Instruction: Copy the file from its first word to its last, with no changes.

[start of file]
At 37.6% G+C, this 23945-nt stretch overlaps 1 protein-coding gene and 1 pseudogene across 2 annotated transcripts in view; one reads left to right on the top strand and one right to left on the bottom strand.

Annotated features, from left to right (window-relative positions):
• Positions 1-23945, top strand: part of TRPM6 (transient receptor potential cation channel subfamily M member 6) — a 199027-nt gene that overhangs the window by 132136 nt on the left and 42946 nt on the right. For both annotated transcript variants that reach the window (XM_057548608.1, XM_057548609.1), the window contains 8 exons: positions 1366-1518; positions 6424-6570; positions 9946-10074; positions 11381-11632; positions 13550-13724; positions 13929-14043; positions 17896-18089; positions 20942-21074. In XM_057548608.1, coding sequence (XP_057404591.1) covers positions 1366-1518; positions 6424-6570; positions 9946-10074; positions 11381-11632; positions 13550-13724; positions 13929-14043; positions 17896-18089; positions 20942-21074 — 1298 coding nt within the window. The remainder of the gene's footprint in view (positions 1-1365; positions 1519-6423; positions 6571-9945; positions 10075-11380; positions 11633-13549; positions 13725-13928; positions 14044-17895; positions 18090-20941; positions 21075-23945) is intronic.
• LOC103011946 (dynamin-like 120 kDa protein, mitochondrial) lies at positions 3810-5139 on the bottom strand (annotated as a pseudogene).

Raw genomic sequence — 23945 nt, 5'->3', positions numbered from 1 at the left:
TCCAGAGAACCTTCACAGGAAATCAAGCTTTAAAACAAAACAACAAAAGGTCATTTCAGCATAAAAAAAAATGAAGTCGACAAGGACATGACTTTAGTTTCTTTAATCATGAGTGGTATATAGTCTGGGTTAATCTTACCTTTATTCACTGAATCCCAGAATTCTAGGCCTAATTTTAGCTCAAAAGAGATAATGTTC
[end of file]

At 37.6% G+C, this 23945-nt stretch overlaps 1 protein-coding gene and 1 pseudogene across 2 annotated transcripts in view; one reads left to right on the top strand and one right to left on the bottom strand.

Annotated features, from left to right (window-relative positions):
• Positions 1-23945, top strand: part of TRPM6 (transient receptor potential cation channel subfamily M member 6) — a 199027-nt gene that overhangs the window by 132136 nt on the left and 42946 nt on the right. For both annotated transcript variants that reach the window (XM_057548608.1, XM_057548609.1), the window contains 8 exons: positions 1366-1518; positions 6424-6570; positions 9946-10074; positions 11381-11632; positions 13550-13724; positions 13929-14043; positions 17896-18089; positions 20942-21074. In XM_057548608.1, coding sequence (XP_057404591.1) covers positions 1366-1518; positions 6424-6570; positions 9946-10074; positions 11381-11632; positions 13550-13724; positions 13929-14043; positions 17896-18089; positions 20942-21074 — 1298 coding nt within the window. The remainder of the gene's footprint in view (positions 1-1365; positions 1519-6423; positions 6571-9945; positions 10075-11380; positions 11633-13549; positions 13725-13928; positions 14044-17895; positions 18090-20941; positions 21075-23945) is intronic.
• LOC103011946 (dynamin-like 120 kDa protein, mitochondrial) lies at positions 3810-5139 on the bottom strand (annotated as a pseudogene).

Raw genomic sequence — 23945 nt, 5'->3', positions numbered from 1 at the left:
TCCAGAGAACCTTCACAGGAAATCAAGCTTTAAAACAAAACAACAAAAGGTCATTTCAGCATAAAAAAAAATGAAGTCGACAAGGACATGACTTTAGTTTCTTTAATCATGAGTGGTATATAGTCTGGGTTAATCTTACCTTTATTCACTGAATCCCAGAATTCTAGGCCTAATTTTAGCTCAAAAGAGATAATGTTC